After we descended to Hunwick’s, my friend realized that her headache was not getting better, had not gotten better the day before, and was likely a migraine triggered by altitude instead of an altitude headache. It did feel better after she took migraine drugs, but this just meant her migraines would continue to be triggered while we were at altitude, and would not be helped by going up. I hung out in the dining hut with a jolly German who talked about “going back to real Africa, where it’s warm.” This was the night we started sleeping with hot water bottles.
My left foot completely cramped up after I sat for awhile and I had to limp around camp using a trekking pole as a cane. My friend massaged it, I took some ibprofen, and by the time I went to bed it was fine. I think it was likely from overgripping in the rubber boots as we descended.
Day 5: to Margherita Camp
The trail to Margherita Peak started out with descending mud, then crossing a boardwalk and walking across more mud in a narrow valley. In the middle of the mud section, we came across the dilapidated Kitandara Hut, which is supposedly maintained by Rwenzori Mountaineering Services. They didn’t appear to be running trips when we were there. Their Central Circuit route is supposed to be slightly easier than the Kilembe route we did, but RMS has a terrible reputation and RTS seems to have taken all of their business.
After Kitandara, the trail went uphill and we eventually reached actual dry trail. Unfortunately it ended when we had to cross a boulder field in the rain. After I fell (no injuries), the guides took my poles away so I could use my hands for balance and one of the guides spotted me and helped me across the wet rocks. I am not sure how the porters do this day in and out with more weight and still go faster than us.
At Margherita Camp, we got outfitted with harnesses and ice axes and made sure our crampons fit our boots. One of our guides, Jack, demonstrated how to use an ascender, and we had an opportunity to practice. I could tell my friend was not feeling well, but she was a good sport and practiced anyway.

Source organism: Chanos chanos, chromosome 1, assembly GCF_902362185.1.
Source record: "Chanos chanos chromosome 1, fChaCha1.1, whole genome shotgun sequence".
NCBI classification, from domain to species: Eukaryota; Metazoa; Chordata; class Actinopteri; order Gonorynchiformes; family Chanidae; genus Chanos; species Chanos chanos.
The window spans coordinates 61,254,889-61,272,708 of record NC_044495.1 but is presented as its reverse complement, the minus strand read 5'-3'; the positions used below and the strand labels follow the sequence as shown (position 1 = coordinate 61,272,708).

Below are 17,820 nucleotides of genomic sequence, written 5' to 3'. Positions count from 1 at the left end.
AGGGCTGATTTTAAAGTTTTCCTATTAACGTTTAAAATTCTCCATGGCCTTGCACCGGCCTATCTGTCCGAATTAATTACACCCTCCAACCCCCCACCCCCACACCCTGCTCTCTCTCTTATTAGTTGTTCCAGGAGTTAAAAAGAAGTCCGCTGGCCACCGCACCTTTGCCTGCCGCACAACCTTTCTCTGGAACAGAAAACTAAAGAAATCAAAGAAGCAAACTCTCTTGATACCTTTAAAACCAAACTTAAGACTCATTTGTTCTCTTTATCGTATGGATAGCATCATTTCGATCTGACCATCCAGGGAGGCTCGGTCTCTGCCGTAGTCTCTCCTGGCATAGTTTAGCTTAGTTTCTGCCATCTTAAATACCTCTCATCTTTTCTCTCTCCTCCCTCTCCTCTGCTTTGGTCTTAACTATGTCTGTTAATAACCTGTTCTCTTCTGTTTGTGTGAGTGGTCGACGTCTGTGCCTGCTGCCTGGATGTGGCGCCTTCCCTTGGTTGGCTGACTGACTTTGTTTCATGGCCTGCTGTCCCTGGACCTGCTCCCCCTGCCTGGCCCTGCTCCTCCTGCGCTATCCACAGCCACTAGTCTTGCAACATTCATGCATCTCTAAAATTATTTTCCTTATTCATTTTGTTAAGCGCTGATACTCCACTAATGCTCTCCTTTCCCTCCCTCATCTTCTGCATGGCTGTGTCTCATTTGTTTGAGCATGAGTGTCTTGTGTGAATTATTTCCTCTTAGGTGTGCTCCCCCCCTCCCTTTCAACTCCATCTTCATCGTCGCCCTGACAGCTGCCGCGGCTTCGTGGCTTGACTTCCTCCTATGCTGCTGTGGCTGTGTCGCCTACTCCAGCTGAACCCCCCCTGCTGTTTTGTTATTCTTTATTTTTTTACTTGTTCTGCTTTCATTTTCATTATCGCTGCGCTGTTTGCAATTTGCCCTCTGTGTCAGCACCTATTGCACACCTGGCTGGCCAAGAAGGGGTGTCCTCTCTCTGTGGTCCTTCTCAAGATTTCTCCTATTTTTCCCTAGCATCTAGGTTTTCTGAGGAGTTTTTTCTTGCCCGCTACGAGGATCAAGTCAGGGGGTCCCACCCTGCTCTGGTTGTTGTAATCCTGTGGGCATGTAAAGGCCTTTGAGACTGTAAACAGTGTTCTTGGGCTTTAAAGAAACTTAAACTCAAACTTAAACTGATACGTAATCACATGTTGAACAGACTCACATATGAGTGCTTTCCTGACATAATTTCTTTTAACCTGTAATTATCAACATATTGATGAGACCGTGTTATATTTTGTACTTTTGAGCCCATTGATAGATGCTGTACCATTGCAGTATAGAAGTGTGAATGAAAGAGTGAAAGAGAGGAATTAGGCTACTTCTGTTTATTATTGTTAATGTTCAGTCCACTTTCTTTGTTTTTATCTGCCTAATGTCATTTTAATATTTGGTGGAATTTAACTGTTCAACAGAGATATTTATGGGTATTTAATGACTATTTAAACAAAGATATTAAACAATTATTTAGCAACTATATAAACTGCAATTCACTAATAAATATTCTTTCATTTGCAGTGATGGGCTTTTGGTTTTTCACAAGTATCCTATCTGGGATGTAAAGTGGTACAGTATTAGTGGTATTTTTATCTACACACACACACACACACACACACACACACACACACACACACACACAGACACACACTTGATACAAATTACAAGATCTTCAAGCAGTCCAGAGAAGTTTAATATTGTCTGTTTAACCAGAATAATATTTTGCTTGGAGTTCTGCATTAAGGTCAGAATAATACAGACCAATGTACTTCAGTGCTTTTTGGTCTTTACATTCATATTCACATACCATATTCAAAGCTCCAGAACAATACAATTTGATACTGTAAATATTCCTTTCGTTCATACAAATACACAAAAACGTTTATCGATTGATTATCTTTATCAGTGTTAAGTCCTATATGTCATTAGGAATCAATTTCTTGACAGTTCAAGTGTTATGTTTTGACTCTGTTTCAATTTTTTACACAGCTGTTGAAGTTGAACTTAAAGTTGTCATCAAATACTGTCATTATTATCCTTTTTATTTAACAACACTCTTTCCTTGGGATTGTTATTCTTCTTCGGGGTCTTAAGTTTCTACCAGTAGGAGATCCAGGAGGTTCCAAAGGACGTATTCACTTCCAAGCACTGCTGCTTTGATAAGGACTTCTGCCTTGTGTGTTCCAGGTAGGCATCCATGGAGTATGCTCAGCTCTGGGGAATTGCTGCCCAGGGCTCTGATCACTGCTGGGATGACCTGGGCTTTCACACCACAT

This was the coldest camp, and not just from altitude. We were in a wooden hut instead of a tarped one and there seemed to be cold air drafting in everywhere.
Day 6: Margherita and Albert Peak, Return to Hunwick’s
My friend decided not to go for the summit at 1am, since her migraine had gotten worse and she hadn’t slept for multiple nights in a row. So it was just me, with two guides. I drank a cup of Ugandan tea with some local Rwenzori honey and started up at 2am. Younger me would have been upset with all of the help I got, but older me realized this was the most technical climbing I’ve ever done at that altitude. I was fine with having someone help me with my ascender and show me where to put my feet on wet rock at 15,000 feet. My lungs were not doing great with the altitude, even after taking my maintenance inhaler multiple days in a row, and I’m seriously considering taking diamox the next time I spend extended time above 13,000 feet.
The climb started with rock scrambling/use of ascender up, then switched to snow/rock mix. We put our crampons on and it seemed like we were on a glacier but it was dark and foggy so hard to tell. Then it was back on rock, with crampons still on. First scrambling up, then Jack lowering me down. Then up a steep glacier. I had to take more frequent breaks to breathe, and Bernard urged me to slow down. Eventually I found a snail’s pace that allowed me to keep moving, and the guides were great at matching my pace exactly.